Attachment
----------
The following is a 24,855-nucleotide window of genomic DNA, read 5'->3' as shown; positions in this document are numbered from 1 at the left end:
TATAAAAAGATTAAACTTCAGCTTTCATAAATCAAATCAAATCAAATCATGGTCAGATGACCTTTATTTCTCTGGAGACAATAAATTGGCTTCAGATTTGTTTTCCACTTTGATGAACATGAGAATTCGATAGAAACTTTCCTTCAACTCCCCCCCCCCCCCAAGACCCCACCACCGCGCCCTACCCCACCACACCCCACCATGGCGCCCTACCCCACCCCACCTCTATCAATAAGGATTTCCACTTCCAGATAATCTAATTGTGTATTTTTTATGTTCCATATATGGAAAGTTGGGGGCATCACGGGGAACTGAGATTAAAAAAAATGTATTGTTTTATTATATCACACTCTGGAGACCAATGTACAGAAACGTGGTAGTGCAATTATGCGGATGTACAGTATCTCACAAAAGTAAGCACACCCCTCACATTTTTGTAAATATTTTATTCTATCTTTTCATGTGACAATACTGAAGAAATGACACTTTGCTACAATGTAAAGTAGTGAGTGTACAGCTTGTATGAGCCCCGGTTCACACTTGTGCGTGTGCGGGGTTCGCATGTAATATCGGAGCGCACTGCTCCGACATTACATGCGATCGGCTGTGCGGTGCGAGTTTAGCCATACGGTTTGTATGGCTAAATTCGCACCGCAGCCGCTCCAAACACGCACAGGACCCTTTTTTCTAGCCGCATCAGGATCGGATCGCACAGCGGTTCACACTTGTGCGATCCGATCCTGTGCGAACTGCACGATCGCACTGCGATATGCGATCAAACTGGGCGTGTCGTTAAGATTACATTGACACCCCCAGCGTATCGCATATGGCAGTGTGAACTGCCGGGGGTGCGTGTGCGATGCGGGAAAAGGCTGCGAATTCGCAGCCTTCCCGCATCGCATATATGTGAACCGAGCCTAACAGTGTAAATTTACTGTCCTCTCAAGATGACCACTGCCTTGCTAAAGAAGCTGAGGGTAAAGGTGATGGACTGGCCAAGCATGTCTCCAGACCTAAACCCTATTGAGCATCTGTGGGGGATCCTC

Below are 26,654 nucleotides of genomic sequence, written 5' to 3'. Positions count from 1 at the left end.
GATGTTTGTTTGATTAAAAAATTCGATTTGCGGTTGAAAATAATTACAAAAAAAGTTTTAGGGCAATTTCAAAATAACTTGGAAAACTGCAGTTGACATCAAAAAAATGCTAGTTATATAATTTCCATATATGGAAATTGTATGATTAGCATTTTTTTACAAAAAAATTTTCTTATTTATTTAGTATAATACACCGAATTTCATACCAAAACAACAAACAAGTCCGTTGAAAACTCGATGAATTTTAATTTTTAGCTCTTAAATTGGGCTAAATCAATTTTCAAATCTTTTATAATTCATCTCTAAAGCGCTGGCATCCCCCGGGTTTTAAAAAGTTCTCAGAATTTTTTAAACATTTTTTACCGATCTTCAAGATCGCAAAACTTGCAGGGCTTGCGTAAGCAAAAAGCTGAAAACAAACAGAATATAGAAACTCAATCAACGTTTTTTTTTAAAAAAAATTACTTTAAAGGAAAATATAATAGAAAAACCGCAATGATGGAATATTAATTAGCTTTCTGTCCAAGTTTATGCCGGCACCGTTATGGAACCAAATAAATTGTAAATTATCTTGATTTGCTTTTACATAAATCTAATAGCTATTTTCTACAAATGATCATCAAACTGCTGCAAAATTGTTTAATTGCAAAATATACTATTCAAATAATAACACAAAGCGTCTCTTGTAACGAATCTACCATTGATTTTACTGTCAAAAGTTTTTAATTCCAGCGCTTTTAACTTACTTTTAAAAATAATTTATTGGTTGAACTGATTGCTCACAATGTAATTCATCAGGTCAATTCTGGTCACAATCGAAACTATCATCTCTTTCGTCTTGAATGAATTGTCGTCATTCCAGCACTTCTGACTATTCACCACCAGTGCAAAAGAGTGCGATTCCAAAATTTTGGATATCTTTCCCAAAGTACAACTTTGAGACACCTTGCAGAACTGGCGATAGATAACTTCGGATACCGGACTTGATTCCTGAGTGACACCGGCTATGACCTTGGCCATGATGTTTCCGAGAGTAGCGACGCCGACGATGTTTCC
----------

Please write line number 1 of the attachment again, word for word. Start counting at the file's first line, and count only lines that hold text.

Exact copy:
The following is a 24,855-nucleotide window of genomic DNA, read 5'->3' as shown; positions in this document are numbered from 1 at the left end: